; ner, each of the other temperaments was regarded as the cause
This essay, which we have taken the liberty slightly to compress, is in. serted not so much on account of any novelty in the author's viewe, as with the object of keeping alive the attention of phrenologists to the very important subject of the temperaments, and of stimulating to farther diligence those who have of late years been endeavouring to elucidate their origin and effects.. -ED.
of certain other mental characteristics. These views, in their main bearings, have continued in great favour with many physiologists even to the present day. In its popular acceptation, the word temperament is employed in a more extensive sense ; for we frequently hear the slightest peculiarity in individuals attributed to their temperament: thus the brave man is said to be of a courageous temperament; lazy people are said to be of an indolent temperament; individuals distinguished for warmth of feeling are described as being of an ardent temperament; persons of great muscular energy and agility are said to be of an athletic temperament, and so on.
It would appear from an attentive observation of facts, that the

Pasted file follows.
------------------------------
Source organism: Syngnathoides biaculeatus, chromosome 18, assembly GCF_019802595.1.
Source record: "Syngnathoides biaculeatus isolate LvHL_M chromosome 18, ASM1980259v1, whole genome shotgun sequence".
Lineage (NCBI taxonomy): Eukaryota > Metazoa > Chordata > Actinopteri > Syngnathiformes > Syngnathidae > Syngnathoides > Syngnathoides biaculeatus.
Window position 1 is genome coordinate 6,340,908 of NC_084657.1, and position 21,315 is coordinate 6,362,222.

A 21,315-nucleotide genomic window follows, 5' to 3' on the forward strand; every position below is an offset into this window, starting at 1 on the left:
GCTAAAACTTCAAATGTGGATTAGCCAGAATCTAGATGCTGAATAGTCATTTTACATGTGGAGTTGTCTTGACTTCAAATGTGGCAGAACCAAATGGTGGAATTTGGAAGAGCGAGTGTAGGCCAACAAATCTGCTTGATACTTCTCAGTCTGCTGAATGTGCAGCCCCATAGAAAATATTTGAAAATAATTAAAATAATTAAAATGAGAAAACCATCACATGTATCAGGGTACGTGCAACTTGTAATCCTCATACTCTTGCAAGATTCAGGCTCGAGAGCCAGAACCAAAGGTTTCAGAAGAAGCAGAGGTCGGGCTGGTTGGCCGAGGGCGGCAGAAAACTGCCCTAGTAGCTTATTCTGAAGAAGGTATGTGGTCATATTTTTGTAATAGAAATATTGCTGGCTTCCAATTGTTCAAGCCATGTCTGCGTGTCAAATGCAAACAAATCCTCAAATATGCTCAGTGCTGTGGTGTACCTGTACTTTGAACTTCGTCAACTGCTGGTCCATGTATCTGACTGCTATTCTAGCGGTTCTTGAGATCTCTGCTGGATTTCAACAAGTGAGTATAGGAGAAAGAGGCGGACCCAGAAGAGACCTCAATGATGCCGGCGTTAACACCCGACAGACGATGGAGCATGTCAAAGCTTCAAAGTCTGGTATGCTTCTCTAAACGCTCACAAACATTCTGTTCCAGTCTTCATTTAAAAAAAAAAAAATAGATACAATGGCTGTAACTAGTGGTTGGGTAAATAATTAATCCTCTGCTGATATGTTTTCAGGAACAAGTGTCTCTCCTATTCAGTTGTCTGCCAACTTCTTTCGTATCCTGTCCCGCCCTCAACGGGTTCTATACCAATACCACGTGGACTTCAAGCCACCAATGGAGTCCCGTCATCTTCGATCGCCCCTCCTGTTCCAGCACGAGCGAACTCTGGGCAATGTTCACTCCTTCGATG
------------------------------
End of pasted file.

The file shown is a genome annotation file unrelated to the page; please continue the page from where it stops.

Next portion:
powers of the mind, as well as the vegetative and mechanical functions of the system, are influenced, in a variety of ways, by the quality of their material organs; and whilst it would seem that mere native power of function is intimately dependent upon the character of the solid structures of the frame, it would appear that the activity of the functions, and more especially the cerebral, is intimately connected with the character of the fluids. No illustration is required by the members of this Society to enable them to appreciate the distinction between power and activity of any human faculty. We are all aware that, in respect to the muscular system, one man is exceedingly quick, restless, and vivacious, but unfit for energetic labour; while another is little disposed to exertion, tardy in his motions, but able, when set to work, to execute feats of strength which the first individual would attempt in vain. There is a perfect analogy, in this respect, between muscular power and all the other animal functions, including those of the brain and nervous system; and this difference is to be traced to variations in the character of the organs necessary for their manifestation. As a general rule, I think it may be stated that power is for the most part depend. ent on the quantity of the solid material of the organization, and activity upon the character of the Auids. I am aware that it may be objected, that it is a difficult and almost hopeless attempt, to point out the lines of demarcation—where the solid and where the fluid materials begin, end, or run into each other. My reply is, that we have here an objection to which the present state of our knowledge will not afford a complete or satisfactory answer ; but nevertheless, although, at present, we can receive but minute glimpses in our investigations of this subject, still we must avail ourselves of the lights we happen to possess, and not reject partial illumination because we cannot, at once, enjoy the full blaze of a meridian sun. For ordinary purposes, there can be no difficulty in specifying the solid and the fluid constituents of the body.